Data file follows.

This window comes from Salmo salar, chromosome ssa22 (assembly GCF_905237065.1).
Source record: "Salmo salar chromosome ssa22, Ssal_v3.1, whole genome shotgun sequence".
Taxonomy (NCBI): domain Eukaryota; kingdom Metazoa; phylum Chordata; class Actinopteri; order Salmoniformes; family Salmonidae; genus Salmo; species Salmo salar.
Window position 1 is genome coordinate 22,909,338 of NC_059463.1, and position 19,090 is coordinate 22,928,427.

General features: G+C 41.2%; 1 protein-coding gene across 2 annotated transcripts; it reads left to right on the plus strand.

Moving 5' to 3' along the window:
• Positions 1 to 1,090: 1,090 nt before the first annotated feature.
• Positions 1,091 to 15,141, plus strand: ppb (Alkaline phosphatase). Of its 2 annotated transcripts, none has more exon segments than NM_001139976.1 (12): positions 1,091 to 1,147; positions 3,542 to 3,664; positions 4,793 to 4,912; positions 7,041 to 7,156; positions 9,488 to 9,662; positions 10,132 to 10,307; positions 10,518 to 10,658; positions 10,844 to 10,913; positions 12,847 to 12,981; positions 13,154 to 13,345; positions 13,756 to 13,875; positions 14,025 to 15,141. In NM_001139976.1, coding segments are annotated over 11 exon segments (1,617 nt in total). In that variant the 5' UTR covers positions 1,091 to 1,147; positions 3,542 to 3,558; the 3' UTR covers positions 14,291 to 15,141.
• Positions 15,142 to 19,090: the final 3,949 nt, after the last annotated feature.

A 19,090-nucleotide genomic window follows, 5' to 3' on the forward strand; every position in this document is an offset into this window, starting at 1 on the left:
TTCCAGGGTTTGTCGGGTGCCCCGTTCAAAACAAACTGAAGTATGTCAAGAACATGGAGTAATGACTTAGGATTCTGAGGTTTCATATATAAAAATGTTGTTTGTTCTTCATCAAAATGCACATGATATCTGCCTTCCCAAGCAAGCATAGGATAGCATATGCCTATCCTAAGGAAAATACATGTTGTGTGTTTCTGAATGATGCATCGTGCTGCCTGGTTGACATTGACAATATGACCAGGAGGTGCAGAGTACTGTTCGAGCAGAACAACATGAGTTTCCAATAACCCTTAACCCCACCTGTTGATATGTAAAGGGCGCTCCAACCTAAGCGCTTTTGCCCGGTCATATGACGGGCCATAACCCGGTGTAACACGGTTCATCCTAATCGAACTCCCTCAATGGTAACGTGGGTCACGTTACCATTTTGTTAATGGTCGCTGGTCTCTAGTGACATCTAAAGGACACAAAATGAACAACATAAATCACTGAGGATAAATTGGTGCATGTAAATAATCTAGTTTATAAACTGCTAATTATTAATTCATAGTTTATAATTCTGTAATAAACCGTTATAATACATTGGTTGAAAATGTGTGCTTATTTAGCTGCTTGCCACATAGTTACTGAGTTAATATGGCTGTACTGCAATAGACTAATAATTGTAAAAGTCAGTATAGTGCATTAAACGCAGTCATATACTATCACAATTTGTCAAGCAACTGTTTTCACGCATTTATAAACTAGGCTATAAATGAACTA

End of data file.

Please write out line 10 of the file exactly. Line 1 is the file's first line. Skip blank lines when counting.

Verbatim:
A 19,090-nucleotide genomic window follows, 5' to 3' on the forward strand; every position in this document is an offset into this window, starting at 1 on the left: